Glasgow City Council has been under new political leadership since 2017, but I'm afraid it's the 'same old, same old' when it comes to the special treatment afforded to some of its most senior officials.
While the Council's front line workers have been risking their own health and safety to keep essential services going during the Coronavirus pandemic, one of its highest paid 'generals' has been allowed to retire early and walk away from an outstanding investigation on foreign trips and expenses.
See post below - Cannes You Believe It, Glasgow?.
Read the Glasgow Times report on the story via the link below, but to be honest this raises more questions than answers - the executive director for Development and Regeneration Services, Richard Brown, has been absent from work since 2018, but was he suspended on full pay, on 'special leave' of some kind or was he on sick pay.
Apparently, Richard Brown's assistant director (Tommy Turley) left the Council's employment some time ago, presumably via the early retirement route as well.
But Glasgow City Council has not reported on the outcome of its investigation, if there really was one, or on the conclusions reached over such an appalling use of public money.
The timing of the announcement (at the end of April) also stinks to high heaven because the cost figures involved (on pay, sick pay retirement etc) will conveniently not be included in the City Council accounts for 2020 since the financial year ended on 31 March 2020.
A shameful episode if you ask me and true to form, Glasgow City Council has been shameless to the end.
Glasgow City Council boss retires early amid expenses probe
By Stewart Paterson - Glasgow Evening Times
Richard Brown,Executive Director for DRS.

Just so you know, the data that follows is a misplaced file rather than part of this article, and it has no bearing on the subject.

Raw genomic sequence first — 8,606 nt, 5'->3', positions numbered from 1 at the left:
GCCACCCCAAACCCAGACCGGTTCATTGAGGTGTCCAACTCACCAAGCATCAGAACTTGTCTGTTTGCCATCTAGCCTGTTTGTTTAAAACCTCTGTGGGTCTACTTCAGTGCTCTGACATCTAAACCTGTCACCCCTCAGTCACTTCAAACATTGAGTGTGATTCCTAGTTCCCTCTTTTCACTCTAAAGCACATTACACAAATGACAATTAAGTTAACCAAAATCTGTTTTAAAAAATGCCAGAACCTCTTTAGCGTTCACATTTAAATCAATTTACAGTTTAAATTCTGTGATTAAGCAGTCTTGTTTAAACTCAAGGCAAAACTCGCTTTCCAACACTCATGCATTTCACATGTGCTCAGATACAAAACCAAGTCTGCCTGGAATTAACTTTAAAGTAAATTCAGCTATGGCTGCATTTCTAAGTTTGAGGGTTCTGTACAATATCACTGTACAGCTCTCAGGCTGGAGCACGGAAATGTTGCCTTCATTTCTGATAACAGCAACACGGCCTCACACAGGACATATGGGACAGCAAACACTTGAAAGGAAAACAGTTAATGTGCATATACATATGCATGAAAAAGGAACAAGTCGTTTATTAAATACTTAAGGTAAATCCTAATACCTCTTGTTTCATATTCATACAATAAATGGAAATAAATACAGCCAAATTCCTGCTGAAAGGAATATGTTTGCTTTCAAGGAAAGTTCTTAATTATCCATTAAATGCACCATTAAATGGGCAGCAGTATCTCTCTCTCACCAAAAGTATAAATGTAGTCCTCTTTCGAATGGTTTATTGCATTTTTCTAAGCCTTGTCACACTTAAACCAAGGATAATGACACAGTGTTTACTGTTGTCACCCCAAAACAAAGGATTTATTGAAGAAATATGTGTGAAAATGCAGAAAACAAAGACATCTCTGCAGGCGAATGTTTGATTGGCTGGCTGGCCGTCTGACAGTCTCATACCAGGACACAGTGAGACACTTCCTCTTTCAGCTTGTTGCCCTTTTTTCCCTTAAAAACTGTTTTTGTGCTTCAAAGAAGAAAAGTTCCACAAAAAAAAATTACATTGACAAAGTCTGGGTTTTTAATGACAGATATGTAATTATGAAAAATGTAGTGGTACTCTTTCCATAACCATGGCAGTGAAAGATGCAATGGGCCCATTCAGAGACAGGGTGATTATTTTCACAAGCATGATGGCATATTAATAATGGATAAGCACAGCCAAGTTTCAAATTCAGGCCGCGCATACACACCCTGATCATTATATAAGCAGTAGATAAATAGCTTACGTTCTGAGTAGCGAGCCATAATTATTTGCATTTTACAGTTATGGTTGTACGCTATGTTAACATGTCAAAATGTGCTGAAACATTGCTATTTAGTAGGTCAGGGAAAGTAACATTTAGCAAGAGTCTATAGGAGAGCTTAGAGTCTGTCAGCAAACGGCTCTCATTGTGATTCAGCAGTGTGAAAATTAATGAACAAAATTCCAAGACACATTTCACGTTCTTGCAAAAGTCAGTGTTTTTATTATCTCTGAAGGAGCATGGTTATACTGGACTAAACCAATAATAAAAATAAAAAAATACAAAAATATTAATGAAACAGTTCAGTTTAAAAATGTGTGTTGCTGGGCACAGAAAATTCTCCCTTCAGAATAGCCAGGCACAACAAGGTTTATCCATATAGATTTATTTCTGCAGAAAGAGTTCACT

A COUNCIL boss who had been facing a possible disciplinary hearing over expenses for the past year has retired early.
Richard Brown, former executive director for Development and Regeneration Services, was the subject of an investigation in 2018 into claims for travel and accommodation.
The Glasgow Times revealed in December 2018 that he was investigated for alleged breach of expenses rules.
His retirement means no disciplinary that could have taken place will now happen as he is no longer employed.
At the time it was indicated that the investigation found there may be a case to answer and there was the possibility of a disciplinary hearing, which could have led to Mr Brown losing his job.
Now after one year off sick, Mr Brown has retired, understood to be on the grounds of ill health.
Council sick pay guidelines for employees with more than five years’ service state they are entitled to six months on full pay and then a further six months on half pay.
Mr Brown, 50, was the second highest earner at Glasgow City Council with a salary of £138,701 in 2018/19. It was equal to the director of education and the then director of social work and second only to Annemarie O’Donnell, the council chief executive.
It means that for the last year, while off sick, Mr Brown would have been paid £103,025, before he would be put on the government Statutory Sick Pay of £95 a week.
The council terms for employees for leaving under ill health are that they receive their notice period, which for Executive directors like Mr Brown, would be three months.
For him, that would mean £34,675.
It was alleged Mr Brown and then assistant director Tom Turley had claimed for flights, trains and top hotels in a number of cities around the world. It was also alleged that some claims for spending on trips were not supported by receipts.
It was believed to be a five-figure sum.
The Glasgow Times understands that both parties have vehemently contested the allegations.
Mr Brown has been on sick leave and not able to be compelled to attend any such disciplinary meetings had they been called.
Mr Brown is one of the longest serving staff at Glasgow City Council having spent his working life in local government.
He was born and raised in the East End of Glasgow and began his career while still in his teens, having previously worked for Strathclyde Regional Council since 1988 and transferring to Glasgow City Council in 1996 under local Government reorganisation.
He was previously managing director of City Property and also of Community Planning at the council. He has been director of Development and Regeneration Services since 2012.
During that time, he has overseen projects like the transformation of the riverfront and the regeneration of the East End as a result of the Commonwealth Games in the city.
Glasgow City Council declined to comment on any specific issues regarding Mr Brown and would only say: “Mr Brown has retired.”
Mr Brown was not able to be contacted.